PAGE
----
• Victims may experience negative mental health and physical health consequences, and may require a broad array of services. According to a review of 52 suspected and confirmed forced marriage cases, victims asked for counseling, advocacy, self-help groups, shelter, law enforcement assistance, and legal services (e.g., immigration, civil, criminal). Those who knew of someone who was threatened with or in a forced marriage stated the victim experienced depression, suicidal thoughts, substance abuse and alcohol dependence, and in some cases, committed suicide.

As awareness of forced marriage grows, the federal government is starting to pay attention. The Urban Institute, in collaboration with the Tahirih Justice Center and with an advisory board comprised of community agencies, is researching the intersection between forced marriage, intimate partner violence, and sexual violence among young South Asian women and men in the Washington, DC metropolitan area. The Department of Justice-funded study will include interviews with people who have been threatened with or subjected to a forced marriage, as well as those who have watched a friend or loved one go through the experience. These voices of survivors and stakeholders will be used to develop a training manual for justice systems, educational institutions, and service providers on how to effectively respond to and prevent forced marriages.

Image from AP/STR. Pakistani women take part in a rally to condemn honor killings and victimization of women in society in Lahore Pakistan on Tuesday, Aug 10, 2004. 

Filed under: Adolescents and Youth, Crime and Justice, Delinquency and crime, Families, Family violence, Father involvement, Human trafficking, Immigrants and Immigration, Justice Policy Center, Policing and crime prevention, Victims of crime |Tags: , , , ,
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Why government data sites are so hard to use

Author: Jon Schwabish

| Posted: July 14th, 2014



A couple of weeks ago over at FlowingData, Nathan Yau wrote a post about how to improve government data sites. The post was mostly a constructive critique of the difficulties users have extracting and using data provided by the federal government. (Surely state and local governments create similarly poor interfaces). It’s not that I disagree with Nathan, but I think it’s worth digging a little deeper into why government web sites and data sets aren’t particularly user-friendly.

Having worked at a government agency for nearly a decade and spoken to countless agencies about data visualization, presentation techniques, and technology challenges over the past few years, I thought I might add my own perspective.

In his post, Nathan suggests three reasons why government data sites are inexcusably poor:

Maybe the people in charge of these sites just don't know what's going on. Or maybe they're so overwhelmed by suck that they don't know where to start. Or they're unknowingly infected by the that-is-how-we've-always-done-it bug.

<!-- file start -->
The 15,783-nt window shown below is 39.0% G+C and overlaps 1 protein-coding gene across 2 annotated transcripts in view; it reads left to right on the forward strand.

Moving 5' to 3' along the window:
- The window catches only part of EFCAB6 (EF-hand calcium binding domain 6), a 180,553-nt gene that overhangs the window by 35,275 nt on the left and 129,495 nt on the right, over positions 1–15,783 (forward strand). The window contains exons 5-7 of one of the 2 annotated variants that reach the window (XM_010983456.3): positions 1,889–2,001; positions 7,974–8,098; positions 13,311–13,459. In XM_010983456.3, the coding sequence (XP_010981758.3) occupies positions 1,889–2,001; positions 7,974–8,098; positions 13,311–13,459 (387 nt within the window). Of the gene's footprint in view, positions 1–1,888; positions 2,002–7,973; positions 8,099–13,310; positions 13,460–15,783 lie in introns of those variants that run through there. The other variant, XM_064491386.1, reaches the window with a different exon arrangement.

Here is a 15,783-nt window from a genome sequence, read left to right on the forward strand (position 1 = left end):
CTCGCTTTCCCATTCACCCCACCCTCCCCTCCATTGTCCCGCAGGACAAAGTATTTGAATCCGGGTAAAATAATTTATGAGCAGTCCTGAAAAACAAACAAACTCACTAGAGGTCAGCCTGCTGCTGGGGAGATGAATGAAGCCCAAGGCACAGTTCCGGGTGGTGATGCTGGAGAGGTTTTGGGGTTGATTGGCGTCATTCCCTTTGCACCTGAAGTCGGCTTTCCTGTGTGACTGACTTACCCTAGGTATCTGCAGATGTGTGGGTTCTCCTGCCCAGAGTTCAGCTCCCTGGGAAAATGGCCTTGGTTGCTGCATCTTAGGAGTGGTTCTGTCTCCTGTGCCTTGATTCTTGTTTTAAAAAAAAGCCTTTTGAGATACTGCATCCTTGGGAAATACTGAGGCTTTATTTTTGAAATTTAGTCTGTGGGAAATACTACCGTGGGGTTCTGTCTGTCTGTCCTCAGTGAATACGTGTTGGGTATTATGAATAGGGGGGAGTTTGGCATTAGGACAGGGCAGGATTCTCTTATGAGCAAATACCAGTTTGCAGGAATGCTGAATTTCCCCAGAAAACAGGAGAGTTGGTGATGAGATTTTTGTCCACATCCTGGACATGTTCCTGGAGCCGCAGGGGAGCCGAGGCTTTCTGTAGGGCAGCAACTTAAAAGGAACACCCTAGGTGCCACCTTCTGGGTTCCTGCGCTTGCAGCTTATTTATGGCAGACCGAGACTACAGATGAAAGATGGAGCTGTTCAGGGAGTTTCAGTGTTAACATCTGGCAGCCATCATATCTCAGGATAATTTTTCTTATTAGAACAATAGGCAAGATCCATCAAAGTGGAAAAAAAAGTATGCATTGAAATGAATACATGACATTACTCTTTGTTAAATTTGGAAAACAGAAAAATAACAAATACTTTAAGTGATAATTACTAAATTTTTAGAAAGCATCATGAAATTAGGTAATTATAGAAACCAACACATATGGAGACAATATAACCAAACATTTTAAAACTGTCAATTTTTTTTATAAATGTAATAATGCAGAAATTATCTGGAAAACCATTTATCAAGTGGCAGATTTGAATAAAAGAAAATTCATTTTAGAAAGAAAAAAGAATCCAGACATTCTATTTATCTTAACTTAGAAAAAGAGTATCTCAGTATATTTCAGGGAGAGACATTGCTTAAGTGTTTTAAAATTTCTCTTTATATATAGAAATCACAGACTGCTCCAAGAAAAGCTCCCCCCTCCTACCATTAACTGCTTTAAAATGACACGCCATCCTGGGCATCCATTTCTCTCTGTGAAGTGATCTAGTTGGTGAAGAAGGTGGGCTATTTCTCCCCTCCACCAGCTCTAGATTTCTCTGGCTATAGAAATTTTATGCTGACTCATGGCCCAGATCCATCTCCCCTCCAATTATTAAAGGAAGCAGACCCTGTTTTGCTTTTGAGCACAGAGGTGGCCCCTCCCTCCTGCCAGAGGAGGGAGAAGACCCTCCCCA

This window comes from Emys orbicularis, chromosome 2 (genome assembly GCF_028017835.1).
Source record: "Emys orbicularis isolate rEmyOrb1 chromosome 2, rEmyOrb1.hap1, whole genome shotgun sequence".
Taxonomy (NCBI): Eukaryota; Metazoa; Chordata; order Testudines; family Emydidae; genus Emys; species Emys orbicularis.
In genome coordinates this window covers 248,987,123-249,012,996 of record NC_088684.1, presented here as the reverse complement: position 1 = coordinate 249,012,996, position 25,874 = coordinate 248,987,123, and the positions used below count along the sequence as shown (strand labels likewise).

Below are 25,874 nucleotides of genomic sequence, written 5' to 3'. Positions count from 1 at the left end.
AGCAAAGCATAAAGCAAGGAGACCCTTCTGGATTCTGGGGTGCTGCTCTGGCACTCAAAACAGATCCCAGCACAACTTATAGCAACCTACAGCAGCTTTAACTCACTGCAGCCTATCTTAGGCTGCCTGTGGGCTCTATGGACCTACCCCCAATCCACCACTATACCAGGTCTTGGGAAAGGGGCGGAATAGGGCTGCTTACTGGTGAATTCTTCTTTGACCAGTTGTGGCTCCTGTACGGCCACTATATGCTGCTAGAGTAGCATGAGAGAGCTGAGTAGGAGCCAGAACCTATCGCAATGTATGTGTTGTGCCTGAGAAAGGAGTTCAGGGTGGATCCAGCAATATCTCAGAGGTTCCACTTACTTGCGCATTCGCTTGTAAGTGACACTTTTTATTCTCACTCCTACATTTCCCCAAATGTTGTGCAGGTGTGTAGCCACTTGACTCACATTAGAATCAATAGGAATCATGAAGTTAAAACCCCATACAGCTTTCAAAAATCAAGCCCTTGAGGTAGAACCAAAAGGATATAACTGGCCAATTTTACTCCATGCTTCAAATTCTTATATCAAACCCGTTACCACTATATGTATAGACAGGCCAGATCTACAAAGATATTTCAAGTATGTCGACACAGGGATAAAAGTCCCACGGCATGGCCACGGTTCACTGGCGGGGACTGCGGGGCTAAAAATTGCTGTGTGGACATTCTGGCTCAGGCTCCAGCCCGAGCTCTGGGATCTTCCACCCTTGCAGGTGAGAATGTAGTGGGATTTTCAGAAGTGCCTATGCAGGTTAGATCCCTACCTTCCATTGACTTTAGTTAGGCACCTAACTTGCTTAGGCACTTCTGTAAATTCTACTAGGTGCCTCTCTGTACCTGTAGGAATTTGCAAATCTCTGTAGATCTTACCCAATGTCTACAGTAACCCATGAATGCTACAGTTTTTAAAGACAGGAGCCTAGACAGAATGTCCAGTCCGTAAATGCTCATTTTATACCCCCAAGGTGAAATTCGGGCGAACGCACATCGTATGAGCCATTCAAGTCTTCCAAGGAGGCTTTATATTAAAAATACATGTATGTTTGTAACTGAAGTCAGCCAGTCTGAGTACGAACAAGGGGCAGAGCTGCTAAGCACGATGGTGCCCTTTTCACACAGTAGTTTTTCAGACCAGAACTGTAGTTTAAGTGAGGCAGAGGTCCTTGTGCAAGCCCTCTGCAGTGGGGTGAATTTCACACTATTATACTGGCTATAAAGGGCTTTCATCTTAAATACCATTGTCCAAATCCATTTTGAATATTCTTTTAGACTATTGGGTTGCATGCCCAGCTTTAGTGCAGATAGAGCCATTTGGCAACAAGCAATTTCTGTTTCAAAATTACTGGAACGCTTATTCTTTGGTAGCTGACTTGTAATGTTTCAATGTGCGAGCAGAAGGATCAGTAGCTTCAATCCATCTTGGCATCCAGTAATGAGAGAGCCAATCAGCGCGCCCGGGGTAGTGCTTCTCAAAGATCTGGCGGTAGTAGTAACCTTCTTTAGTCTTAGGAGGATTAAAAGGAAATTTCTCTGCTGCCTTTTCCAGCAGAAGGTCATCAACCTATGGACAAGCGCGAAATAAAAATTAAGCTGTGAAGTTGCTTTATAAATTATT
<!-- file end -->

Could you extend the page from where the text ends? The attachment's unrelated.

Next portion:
In my experience, government web sites aren’t difficult to use or extract data from because government workers don’t “know what’s going on” or are “overwhelmed by suck.” The real answer is probably closer to the “that-is-how-we’ve-always-done-it bug”—but even that simplifies a more complicated story.

Let’s say for the moment that you work at a large government agency and your job is to process a large household survey and make it available to the public (think, say, the Census Bureau). Up until the past couple of years or so, your target audience was other government workers, academics, and researchers in similar fields. And most of those analysts use tools similar to the ones you’re using: Stata, SAS, SPSS, MATLAB, maybe a little Fortran or C++. So what do you do? You create a data file so that they can download it, unpack it, and analyze it using those programming languages. Your primary audience is not journalists (data-driven journalism had not yet taken off) or bloggers (in-depth data blogging was just beginning) or data scientists (the term didn’t even exist).

Now, however, with the Open Data movement, interest in and demand for Big Data, expanded open source programming languages and tools, and the general explosion of DATA EVERYWHERE, everyone is clamoring for more of your government data. So the mandate has changed. And you, as the government worker who has for so long processed this survey the same way, now are being asked to provide that data in a variety of formats. You’re not familiar with those different file formats or tools, so you ask about training or maybe even hiring some additional staff. Unfortunately, that’s probably not going to happen. Demand for more (or better) data has not translated into more funds to train existing staff or hire new staff. For example, between fiscal years 2011 and 2013, the overall budget appropriation for the Census Bureau fell from $1.2 billion to $859.3 million, a decline of over 25 percent. (It’s hard to tell, but that may actually be an overstatement of the decrease, if there were still some extra funds in the 2011 appropriation to process the 2010 decennial census.) At the Bureau of Economic Analysis, the producer of the National Income and Product Accounts, total appropriations fell by a smaller amount: from $93 million in 2011 to $89.8 million in 2013.